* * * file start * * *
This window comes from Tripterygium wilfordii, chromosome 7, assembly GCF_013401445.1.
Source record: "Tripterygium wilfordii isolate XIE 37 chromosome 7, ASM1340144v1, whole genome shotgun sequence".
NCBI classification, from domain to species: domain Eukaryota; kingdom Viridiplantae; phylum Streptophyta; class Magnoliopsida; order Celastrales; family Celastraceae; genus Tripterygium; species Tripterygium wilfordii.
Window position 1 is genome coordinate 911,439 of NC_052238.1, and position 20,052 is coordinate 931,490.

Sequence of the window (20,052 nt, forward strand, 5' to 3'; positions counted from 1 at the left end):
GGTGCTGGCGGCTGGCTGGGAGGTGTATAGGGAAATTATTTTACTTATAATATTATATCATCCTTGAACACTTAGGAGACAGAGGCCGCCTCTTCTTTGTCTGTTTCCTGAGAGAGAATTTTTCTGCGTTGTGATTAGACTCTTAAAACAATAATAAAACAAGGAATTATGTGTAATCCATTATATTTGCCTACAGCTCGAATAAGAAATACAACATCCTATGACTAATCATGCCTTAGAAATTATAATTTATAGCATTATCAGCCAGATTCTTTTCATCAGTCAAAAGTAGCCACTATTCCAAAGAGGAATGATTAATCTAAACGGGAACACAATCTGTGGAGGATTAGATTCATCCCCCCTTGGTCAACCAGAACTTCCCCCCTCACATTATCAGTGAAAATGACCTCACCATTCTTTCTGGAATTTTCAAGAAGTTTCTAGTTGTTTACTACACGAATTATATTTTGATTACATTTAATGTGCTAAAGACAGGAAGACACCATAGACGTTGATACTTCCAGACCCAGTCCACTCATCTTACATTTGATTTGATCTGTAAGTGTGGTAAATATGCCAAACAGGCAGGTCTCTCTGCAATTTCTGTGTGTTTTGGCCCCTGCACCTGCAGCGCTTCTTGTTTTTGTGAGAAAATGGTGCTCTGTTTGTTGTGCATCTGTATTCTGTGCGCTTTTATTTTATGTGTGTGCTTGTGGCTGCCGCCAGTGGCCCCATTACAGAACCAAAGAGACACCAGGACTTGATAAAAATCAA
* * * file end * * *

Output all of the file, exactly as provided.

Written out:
This window comes from Tripterygium wilfordii, chromosome 7, assembly GCF_013401445.1.
Source record: "Tripterygium wilfordii isolate XIE 37 chromosome 7, ASM1340144v1, whole genome shotgun sequence".
NCBI classification, from domain to species: domain Eukaryota; kingdom Viridiplantae; phylum Streptophyta; class Magnoliopsida; order Celastrales; family Celastraceae; genus Tripterygium; species Tripterygium wilfordii.
Window position 1 is genome coordinate 911,439 of NC_052238.1, and position 20,052 is coordinate 931,490.

Sequence of the window (20,052 nt, forward strand, 5' to 3'; positions counted from 1 at the left end):
GGTGCTGGCGGCTGGCTGGGAGGTGTATAGGGAAATTATTTTACTTATAATATTATATCATCCTTGAACACTTAGGAGACAGAGGCCGCCTCTTCTTTGTCTGTTTCCTGAGAGAGAATTTTTCTGCGTTGTGATTAGACTCTTAAAACAATAATAAAACAAGGAATTATGTGTAATCCATTATATTTGCCTACAGCTCGAATAAGAAATACAACATCCTATGACTAATCATGCCTTAGAAATTATAATTTATAGCATTATCAGCCAGATTCTTTTCATCAGTCAAAAGTAGCCACTATTCCAAAGAGGAATGATTAATCTAAACGGGAACACAATCTGTGGAGGATTAGATTCATCCCCCCTTGGTCAACCAGAACTTCCCCCCTCACATTATCAGTGAAAATGACCTCACCATTCTTTCTGGAATTTTCAAGAAGTTTCTAGTTGTTTACTACACGAATTATATTTTGATTACATTTAATGTGCTAAAGACAGGAAGACACCATAGACGTTGATACTTCCAGACCCAGTCCACTCATCTTACATTTGATTTGATCTGTAAGTGTGGTAAATATGCCAAACAGGCAGGTCTCTCTGCAATTTCTGTGTGTTTTGGCCCCTGCACCTGCAGCGCTTCTTGTTTTTGTGAGAAAATGGTGCTCTGTTTGTTGTGCATCTGTATTCTGTGCGCTTTTATTTTATGTGTGTGCTTGTGGCTGCCGCCAGTGGCCCCATTACAGAACCAAAGAGACACCAGGACTTGATAAAAATCAA